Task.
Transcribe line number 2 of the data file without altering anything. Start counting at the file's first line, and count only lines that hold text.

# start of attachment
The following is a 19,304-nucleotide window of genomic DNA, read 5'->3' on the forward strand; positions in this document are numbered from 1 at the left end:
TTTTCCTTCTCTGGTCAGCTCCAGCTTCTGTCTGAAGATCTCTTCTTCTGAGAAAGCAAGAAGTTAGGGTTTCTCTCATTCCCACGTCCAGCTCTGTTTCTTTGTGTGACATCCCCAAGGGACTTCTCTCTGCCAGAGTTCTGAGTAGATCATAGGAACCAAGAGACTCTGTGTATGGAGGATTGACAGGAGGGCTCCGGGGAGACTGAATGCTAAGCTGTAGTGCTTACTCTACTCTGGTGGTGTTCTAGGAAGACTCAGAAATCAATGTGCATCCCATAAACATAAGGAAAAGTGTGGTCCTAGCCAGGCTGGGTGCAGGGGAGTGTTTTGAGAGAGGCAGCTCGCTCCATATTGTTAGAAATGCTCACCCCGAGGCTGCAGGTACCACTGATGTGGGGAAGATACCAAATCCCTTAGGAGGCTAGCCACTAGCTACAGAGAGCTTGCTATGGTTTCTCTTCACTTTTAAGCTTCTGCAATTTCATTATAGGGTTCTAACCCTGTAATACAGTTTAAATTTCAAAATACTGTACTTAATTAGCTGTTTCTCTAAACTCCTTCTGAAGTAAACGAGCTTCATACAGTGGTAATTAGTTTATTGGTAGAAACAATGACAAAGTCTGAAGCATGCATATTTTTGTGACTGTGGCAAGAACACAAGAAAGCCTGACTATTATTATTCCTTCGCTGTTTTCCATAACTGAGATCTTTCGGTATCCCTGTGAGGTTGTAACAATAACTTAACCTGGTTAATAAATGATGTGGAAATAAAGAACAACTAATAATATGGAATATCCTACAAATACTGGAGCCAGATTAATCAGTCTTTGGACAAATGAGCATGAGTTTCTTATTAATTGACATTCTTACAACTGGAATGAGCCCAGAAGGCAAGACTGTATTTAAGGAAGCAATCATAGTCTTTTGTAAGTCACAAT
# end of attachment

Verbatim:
TTTTCCTTCTCTGGTCAGCTCCAGCTTCTGTCTGAAGATCTCTTCTTCTGAGAAAGCAAGAAGTTAGGGTTTCTCTCATTCCCACGTCCAGCTCTGTTTCTTTGTGTGACATCCCCAAGGGACTTCTCTCTGCCAGAGTTCTGAGTAGATCATAGGAACCAAGAGACTCTGTGTATGGAGGATTGACAGGAGGGCTCCGGGGAGACTGAATGCTAAGCTGTAGTGCTTACTCTACTCTGGTGGTGTTCTAGGAAGACTCAGAAATCAATGTGCATCCCATAAACATAAGGAAAAGTGTGGTCCTAGCCAGGCTGGGTGCAGGGGAGTGTTTTGAGAGAGGCAGCTCGCTCCATATTGTTAGAAATGCTCACCCCGAGGCTGCAGGTACCACTGATGTGGGGAAGATACCAAATCCCTTAGGAGGCTAGCCACTAGCTACAGAGAGCTTGCTATGGTTTCTCTTCACTTTTAAGCTTCTGCAATTTCATTATAGGGTTCTAACCCTGTAATACAGTTTAAATTTCAAAATACTGTACTTAATTAGCTGTTTCTCTAAACTCCTTCTGAAGTAAACGAGCTTCATACAGTGGTAATTAGTTTATTGGTAGAAACAATGACAAAGTCTGAAGCATGCATATTTTTGTGACTGTGGCAAGAACACAAGAAAGCCTGACTATTATTATTCCTTCGCTGTTTTCCATAACTGAGATCTTTCGGTATCCCTGTGAGGTTGTAACAATAACTTAACCTGGTTAATAAATGATGTGGAAATAAAGAACAACTAATAATATGGAATATCCTACAAATACTGGAGCCAGATTAATCAGTCTTTGGACAAATGAGCATGAGTTTCTTATTAATTGACATTCTTACAACTGGAATGAGCCCAGAAGGCAAGACTGTATTTAAGGAAGCAATCATAGTCTTTTGTAAGTCACAAT